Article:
OrthoMemphis Setting the Pace Technologically

With a view to improving patient care and practice efficiency through the use of technology, physicians at OrthoMemphis are setting the pace for other practices to follow.

Two physicians at the orthopedics practice in particular, Jeff Cole and Timothy Krahn, have been heavily involved in researching and designing systems to further the use of electronic medical records within the practice.  In the last five years, OrthoMemphis has invested more than $2 million in technology.  With practice physicians ranging in age from 35-64, the organization ensures everyone is able to access and use the latest technology.  Cole’s motivation in researching all forms of electronic data systems was partly personal.  “I was dragging home charts on weekends and ruining entire weekends or nights with work,” Cole says.  “With 20 years of practice ahead of me, I thought there is no way to continue at this pace.”  Cole researched the entire electronic medical records market and found existing software lacked the functionality needed at the physician level.

His search led him to Nova Business Systems in St. Louis where Cole began collaborating with the company as the primary physician in developing ClinicSuite, a software application that generates and routes electronic forms throughout the practice.  ClinicSuite is a module specific to orthopedic surgery.  It is an add-on solution that sits on top of other primary platforms used within OrthoMemphis.

The program offers an interactive electronic environment that includes features such as a patient questionnaire.  The software replaces paper by creating electronic forms that are routed throughout the clinic to specific work queues such as scheduling or for an MRI requisition.  Cole is part of a small subset of physicians who have been using ClinicSuite for more than two years.  Preliminary results show significant savings on transcription costs.  “Just in 24 months, we have saved approximately $55,000 on in-house transcription expenses,” Cole says.  Krahn has been with OrthoMemphis for 14 years and has witnessed the evolution of technology within the practice.  Involved with SRS, a practice management software that generates electronic patient records, Krahn believes OrthoMemphis is leading in one particular area.  “We’re not unique from other practices who may have (electronic medical records), but we have gone to the next step by outfitting all 60 exam rooms with a computer.”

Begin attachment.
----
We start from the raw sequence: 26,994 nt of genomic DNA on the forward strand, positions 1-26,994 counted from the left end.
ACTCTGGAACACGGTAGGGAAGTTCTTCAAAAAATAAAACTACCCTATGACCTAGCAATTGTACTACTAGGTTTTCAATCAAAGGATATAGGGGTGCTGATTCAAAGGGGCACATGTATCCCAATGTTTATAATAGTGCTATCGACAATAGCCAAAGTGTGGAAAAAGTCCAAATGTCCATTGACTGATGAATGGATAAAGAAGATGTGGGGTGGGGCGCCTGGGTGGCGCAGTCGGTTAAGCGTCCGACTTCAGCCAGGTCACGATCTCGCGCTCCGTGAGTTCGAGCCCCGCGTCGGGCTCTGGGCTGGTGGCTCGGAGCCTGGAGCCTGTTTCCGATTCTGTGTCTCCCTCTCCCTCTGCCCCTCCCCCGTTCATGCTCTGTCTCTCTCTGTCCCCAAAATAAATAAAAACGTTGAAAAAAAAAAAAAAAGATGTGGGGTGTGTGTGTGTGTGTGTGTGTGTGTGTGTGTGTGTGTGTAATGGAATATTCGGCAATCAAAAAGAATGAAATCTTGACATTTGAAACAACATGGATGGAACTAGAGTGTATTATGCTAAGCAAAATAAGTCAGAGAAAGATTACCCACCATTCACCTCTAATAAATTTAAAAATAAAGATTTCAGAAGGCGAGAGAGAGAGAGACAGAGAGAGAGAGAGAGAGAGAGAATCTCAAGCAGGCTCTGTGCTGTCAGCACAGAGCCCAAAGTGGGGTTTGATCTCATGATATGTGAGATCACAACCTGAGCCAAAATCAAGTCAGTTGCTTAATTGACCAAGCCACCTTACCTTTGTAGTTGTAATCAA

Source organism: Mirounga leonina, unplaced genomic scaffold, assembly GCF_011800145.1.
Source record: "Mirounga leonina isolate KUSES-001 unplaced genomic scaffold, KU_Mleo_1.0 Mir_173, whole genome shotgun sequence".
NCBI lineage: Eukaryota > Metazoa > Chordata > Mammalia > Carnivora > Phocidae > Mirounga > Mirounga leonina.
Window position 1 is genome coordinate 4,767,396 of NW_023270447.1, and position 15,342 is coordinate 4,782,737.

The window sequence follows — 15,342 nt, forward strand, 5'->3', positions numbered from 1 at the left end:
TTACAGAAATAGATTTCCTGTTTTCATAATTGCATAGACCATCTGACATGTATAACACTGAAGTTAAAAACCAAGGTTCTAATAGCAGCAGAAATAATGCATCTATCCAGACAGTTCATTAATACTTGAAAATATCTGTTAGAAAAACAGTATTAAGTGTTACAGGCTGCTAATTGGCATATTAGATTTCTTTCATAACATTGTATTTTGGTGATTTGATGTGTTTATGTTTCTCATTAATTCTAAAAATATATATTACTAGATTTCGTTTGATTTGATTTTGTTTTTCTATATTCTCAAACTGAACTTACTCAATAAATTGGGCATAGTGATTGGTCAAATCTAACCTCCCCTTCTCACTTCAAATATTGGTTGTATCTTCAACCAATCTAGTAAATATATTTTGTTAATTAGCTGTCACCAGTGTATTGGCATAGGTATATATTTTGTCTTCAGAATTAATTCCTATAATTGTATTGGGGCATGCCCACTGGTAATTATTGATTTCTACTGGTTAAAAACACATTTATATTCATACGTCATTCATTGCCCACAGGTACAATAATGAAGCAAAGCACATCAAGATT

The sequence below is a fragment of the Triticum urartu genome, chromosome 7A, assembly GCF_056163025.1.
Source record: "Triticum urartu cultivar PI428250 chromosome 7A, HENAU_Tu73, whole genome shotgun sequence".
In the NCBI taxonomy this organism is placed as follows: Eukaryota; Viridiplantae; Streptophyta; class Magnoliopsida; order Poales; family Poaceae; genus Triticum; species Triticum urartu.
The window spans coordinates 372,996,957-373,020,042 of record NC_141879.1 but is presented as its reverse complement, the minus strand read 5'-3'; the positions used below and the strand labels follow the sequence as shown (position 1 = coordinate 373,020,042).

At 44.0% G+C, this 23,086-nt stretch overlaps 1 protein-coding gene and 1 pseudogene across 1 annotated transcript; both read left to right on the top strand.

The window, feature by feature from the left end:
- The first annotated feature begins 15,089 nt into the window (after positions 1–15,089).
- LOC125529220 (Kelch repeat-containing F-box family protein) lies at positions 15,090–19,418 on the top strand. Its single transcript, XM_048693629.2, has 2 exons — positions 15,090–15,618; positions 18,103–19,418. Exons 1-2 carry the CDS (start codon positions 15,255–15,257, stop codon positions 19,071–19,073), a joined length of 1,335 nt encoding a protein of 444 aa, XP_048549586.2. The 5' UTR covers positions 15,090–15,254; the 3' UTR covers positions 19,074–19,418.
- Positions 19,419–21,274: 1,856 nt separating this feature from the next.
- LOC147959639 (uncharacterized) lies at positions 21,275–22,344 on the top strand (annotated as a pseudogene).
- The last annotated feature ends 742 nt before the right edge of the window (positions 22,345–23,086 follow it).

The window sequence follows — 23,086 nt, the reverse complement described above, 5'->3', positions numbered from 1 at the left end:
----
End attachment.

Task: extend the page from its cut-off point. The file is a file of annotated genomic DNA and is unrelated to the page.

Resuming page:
Eliminating the need for physicians to spend time tracking down paper work, the system improves patient care simply by allowing patients more time with their physician.  Additionally, the time spent pulling charts has been drastically reduced.  With eight doctors at OrthoMemphis seeing an average of 320 patients per day, the practice pulled over 400 charts each day.  “None of that has to be done anymore,” Krahn says.  “We’ve not only reduced staffing needs by three full-time positions, but we have saved anywhere from $60,000 to $90,000 per year in storage fees.”  Krahn also reports more benefits.  Fewer X-ray technicians are needed, all doctors can use the system, and doctors can send charts electronically with personal messages attached.  Patients can also view X-rays with their doctor in the exam room and even take a CD home.  OrthoMemphis has hosted a steady stream of visitors who are interested in learning more.  “The company brings people to town because we’ve really used the system extensively and more than expected,” Krahn says.

Karen Mayer

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